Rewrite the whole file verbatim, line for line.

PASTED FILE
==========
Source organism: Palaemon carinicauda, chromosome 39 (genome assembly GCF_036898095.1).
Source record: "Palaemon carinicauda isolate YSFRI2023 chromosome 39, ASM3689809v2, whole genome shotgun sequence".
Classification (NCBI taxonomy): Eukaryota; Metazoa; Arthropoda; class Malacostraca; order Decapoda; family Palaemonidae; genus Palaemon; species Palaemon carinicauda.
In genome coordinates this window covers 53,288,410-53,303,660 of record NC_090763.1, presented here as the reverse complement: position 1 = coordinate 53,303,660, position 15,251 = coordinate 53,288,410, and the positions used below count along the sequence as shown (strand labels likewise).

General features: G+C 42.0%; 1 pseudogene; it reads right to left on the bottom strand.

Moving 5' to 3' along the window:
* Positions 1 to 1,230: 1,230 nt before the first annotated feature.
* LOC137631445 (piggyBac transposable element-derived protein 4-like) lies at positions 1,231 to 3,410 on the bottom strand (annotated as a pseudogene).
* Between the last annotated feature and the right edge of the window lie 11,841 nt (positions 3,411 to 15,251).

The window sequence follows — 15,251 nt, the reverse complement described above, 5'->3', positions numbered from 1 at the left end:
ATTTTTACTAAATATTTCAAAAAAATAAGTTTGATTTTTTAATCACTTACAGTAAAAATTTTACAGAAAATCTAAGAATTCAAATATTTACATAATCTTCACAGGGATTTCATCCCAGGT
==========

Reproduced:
Source organism: Palaemon carinicauda, chromosome 39 (genome assembly GCF_036898095.1).
Source record: "Palaemon carinicauda isolate YSFRI2023 chromosome 39, ASM3689809v2, whole genome shotgun sequence".
Classification (NCBI taxonomy): Eukaryota; Metazoa; Arthropoda; class Malacostraca; order Decapoda; family Palaemonidae; genus Palaemon; species Palaemon carinicauda.
In genome coordinates this window covers 53,288,410-53,303,660 of record NC_090763.1, presented here as the reverse complement: position 1 = coordinate 53,303,660, position 15,251 = coordinate 53,288,410, and the positions used below count along the sequence as shown (strand labels likewise).

General features: G+C 42.0%; 1 pseudogene; it reads right to left on the bottom strand.

Moving 5' to 3' along the window:
* Positions 1 to 1,230: 1,230 nt before the first annotated feature.
* LOC137631445 (piggyBac transposable element-derived protein 4-like) lies at positions 1,231 to 3,410 on the bottom strand (annotated as a pseudogene).
* Between the last annotated feature and the right edge of the window lie 11,841 nt (positions 3,411 to 15,251).

The window sequence follows — 15,251 nt, the reverse complement described above, 5'->3', positions numbered from 1 at the left end:
ATTTTTACTAAATATTTCAAAAAAATAAGTTTGATTTTTTAATCACTTACAGTAAAAATTTTACAGAAAATCTAAGAATTCAAATATTTACATAATCTTCACAGGGATTTCATCCCAGGT